I read this blog post. And I needed to process it. I had commented and then deleted my comment because I wanted to think on it some more.
I can agree with a lot of what she says. Like this (I feel its' all true...to a point):
Quote: "It's based on the fact that I'm still the same person as I was as a child. I have the same feelings and thoughts now as I did then. I think kids are just like adults in terms of how they want to be treated. I think people, young and old, want to have ultimate control over their bodies and their lives. I don't think mentally healthy people want to be restrained. I could be wrong. Let me know, please."
I think the key factor she's missing here is maturity. Kids don't have it. They can't think in big pictures and grand schemes. They see, they do. While I believe children are a lot smarter and wiser and in-tune with what they need than adults are...And I completely agree with her on the fact that they deserve to treated with the up-most respect. Bottom line? They aren't little adults. They need direction. They need to learn to live with other human beings, to give and take. And some times life lessons aren't any fun. Some times they don't feel good. Some times they'll have big ugly feelings about where they find themselves. I've already talked about how important it is to set our children up for success.
Moving on, I don't "impose" limits on my children. Limits and boundaries are written into the fabric of our very existence. Gravity is an obvious boundary. You jump up, you fall down.
A nother natural boundary, You are smaller than cars, if you run in front of one it will hurt you. If you want to insure that you don't meet up with a car, follow proper safety guidelines for crossing appropriately. Look both ways, and cross. Streets aren't for playing in, there is always risk invovled...And why take such a gamble?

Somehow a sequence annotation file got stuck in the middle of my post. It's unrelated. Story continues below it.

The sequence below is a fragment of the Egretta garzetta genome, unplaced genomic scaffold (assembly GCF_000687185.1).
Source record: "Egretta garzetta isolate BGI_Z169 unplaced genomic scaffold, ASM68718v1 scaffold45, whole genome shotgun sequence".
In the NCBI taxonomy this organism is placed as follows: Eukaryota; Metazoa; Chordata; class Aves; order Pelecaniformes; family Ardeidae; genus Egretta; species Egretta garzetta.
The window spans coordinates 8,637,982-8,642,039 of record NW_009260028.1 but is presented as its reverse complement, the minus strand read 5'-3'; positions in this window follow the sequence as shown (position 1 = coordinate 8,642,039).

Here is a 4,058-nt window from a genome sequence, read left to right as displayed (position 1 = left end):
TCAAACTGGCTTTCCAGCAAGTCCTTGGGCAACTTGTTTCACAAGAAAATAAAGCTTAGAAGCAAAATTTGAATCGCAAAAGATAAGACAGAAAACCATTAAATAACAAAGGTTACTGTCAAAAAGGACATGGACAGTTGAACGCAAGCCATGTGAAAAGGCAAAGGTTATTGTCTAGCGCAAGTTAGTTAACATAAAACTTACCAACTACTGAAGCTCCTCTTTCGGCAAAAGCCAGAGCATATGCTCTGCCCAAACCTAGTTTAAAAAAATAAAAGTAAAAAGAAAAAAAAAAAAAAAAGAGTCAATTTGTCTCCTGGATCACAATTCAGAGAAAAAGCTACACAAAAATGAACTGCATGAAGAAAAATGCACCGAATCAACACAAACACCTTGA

Seriously, I have a radical streak in me. I'm all for free range kids. I get weird looks (and hover grandmothers at the park) talking down to me because my 21mos old has wandered off further than THEY think she should have. I can see her, I know my child. And I trust my 1) instincts and 2) assessment of the situation: there is nothing that could possibly hurt her in the situations I let her wonder off in.
But there's being radical and trusting our children. And there's also the common sense that we are entrusted with the greatest most powerful and precious gift and responsibility, raising and protecting the children entrusted to us.
Quote: "I think children want to be informed and supported, but they want to be free to make choices. I don't think kids want to be told how many bites to eat or when they need to sleep or when they need to wear a jacket. I try not to impose my will on my children, or my perception of their limits."
You know what? I agree with her here too. I don't force my kids to eat foods they don't want to. I can't force them to fall asleep on command. But I do work with them. I try to set up the rhythm of their lives so they succeed. So the routines of our days are laid out and structured in such a way where they can nap when they feel tired (I make sure we're home consistently at the same times). If they don't want to wear what I think (in my maturity) they should, It's a non issue- I pack what they might need later. They live in the now. I'm the parent, I need to live in the ahead (yes that's a time ;0).
QUOTE: "I don't make them choose anything. I do make choices for them, based on my knowledge of their preferences. But even then, they are almost always free to object, to veto, to make a different choice. Many times, they do go along with what I choose, because they trust me. And they know they are free to choose otherwise."